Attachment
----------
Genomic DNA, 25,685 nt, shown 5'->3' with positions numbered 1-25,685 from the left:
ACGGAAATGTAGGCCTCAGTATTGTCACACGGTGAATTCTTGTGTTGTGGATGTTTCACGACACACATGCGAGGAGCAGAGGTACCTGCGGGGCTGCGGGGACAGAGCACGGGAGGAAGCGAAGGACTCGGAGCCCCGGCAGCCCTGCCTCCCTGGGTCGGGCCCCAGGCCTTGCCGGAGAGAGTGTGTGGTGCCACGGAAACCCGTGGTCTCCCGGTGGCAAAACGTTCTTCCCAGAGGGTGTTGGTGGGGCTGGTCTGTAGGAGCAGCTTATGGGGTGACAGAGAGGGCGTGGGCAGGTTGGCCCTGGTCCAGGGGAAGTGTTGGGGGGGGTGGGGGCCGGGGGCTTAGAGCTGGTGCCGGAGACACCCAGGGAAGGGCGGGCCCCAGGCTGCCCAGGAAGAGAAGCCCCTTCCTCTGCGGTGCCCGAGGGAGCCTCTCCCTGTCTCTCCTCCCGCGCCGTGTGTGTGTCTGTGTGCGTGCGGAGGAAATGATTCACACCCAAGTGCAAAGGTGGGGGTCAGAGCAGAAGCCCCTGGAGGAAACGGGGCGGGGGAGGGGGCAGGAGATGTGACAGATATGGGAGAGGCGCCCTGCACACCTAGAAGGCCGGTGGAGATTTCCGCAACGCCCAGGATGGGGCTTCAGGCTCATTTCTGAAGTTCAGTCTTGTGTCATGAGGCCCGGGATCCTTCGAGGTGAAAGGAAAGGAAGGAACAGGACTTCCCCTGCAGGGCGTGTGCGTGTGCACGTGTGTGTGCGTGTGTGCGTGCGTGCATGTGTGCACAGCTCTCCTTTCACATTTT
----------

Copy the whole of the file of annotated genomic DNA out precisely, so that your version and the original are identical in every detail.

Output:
Genomic DNA, 25,685 nt, shown 5'->3' with positions numbered 1-25,685 from the left:
ACGGAAATGTAGGCCTCAGTATTGTCACACGGTGAATTCTTGTGTTGTGGATGTTTCACGACACACATGCGAGGAGCAGAGGTACCTGCGGGGCTGCGGGGACAGAGCACGGGAGGAAGCGAAGGACTCGGAGCCCCGGCAGCCCTGCCTCCCTGGGTCGGGCCCCAGGCCTTGCCGGAGAGAGTGTGTGGTGCCACGGAAACCCGTGGTCTCCCGGTGGCAAAACGTTCTTCCCAGAGGGTGTTGGTGGGGCTGGTCTGTAGGAGCAGCTTATGGGGTGACAGAGAGGGCGTGGGCAGGTTGGCCCTGGTCCAGGGGAAGTGTTGGGGGGGGTGGGGGCCGGGGGCTTAGAGCTGGTGCCGGAGACACCCAGGGAAGGGCGGGCCCCAGGCTGCCCAGGAAGAGAAGCCCCTTCCTCTGCGGTGCCCGAGGGAGCCTCTCCCTGTCTCTCCTCCCGCGCCGTGTGTGTGTCTGTGTGCGTGCGGAGGAAATGATTCACACCCAAGTGCAAAGGTGGGGGTCAGAGCAGAAGCCCCTGGAGGAAACGGGGCGGGGGAGGGGGCAGGAGATGTGACAGATATGGGAGAGGCGCCCTGCACACCTAGAAGGCCGGTGGAGATTTCCGCAACGCCCAGGATGGGGCTTCAGGCTCATTTCTGAAGTTCAGTCTTGTGTCATGAGGCCCGGGATCCTTCGAGGTGAAAGGAAAGGAAGGAACAGGACTTCCCCTGCAGGGCGTGTGCGTGTGCACGTGTGTGTGCGTGTGTGCGTGCGTGCATGTGTGCACAGCTCTCCTTTCACATTTT